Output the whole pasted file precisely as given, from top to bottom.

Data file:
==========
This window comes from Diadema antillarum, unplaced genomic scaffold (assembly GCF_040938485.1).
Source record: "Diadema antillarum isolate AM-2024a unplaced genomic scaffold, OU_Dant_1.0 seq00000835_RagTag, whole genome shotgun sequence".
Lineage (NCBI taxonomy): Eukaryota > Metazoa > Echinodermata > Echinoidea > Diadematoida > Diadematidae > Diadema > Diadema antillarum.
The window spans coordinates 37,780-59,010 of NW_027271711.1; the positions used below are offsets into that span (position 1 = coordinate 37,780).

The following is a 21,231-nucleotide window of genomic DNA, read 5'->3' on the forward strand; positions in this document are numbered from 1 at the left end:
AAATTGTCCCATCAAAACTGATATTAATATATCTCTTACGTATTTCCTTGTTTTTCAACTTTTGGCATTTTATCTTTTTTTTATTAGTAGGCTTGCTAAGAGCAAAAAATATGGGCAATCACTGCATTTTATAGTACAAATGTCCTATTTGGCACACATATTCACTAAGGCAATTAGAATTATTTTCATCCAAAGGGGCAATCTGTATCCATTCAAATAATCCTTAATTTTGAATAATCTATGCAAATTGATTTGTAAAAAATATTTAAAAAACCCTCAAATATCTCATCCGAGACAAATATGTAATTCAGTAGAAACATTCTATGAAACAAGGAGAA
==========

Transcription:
This window comes from Diadema antillarum, unplaced genomic scaffold (assembly GCF_040938485.1).
Source record: "Diadema antillarum isolate AM-2024a unplaced genomic scaffold, OU_Dant_1.0 seq00000835_RagTag, whole genome shotgun sequence".
Lineage (NCBI taxonomy): Eukaryota > Metazoa > Echinodermata > Echinoidea > Diadematoida > Diadematidae > Diadema > Diadema antillarum.
The window spans coordinates 37,780-59,010 of NW_027271711.1; the positions used below are offsets into that span (position 1 = coordinate 37,780).

The following is a 21,231-nucleotide window of genomic DNA, read 5'->3' on the forward strand; positions in this document are numbered from 1 at the left end:
AAATTGTCCCATCAAAACTGATATTAATATATCTCTTACGTATTTCCTTGTTTTTCAACTTTTGGCATTTTATCTTTTTTTTATTAGTAGGCTTGCTAAGAGCAAAAAATATGGGCAATCACTGCATTTTATAGTACAAATGTCCTATTTGGCACACATATTCACTAAGGCAATTAGAATTATTTTCATCCAAAGGGGCAATCTGTATCCATTCAAATAATCCTTAATTTTGAATAATCTATGCAAATTGATTTGTAAAAAATATTTAAAAAACCCTCAAATATCTCATCCGAGACAAATATGTAATTCAGTAGAAACATTCTATGAAACAAGGAGAA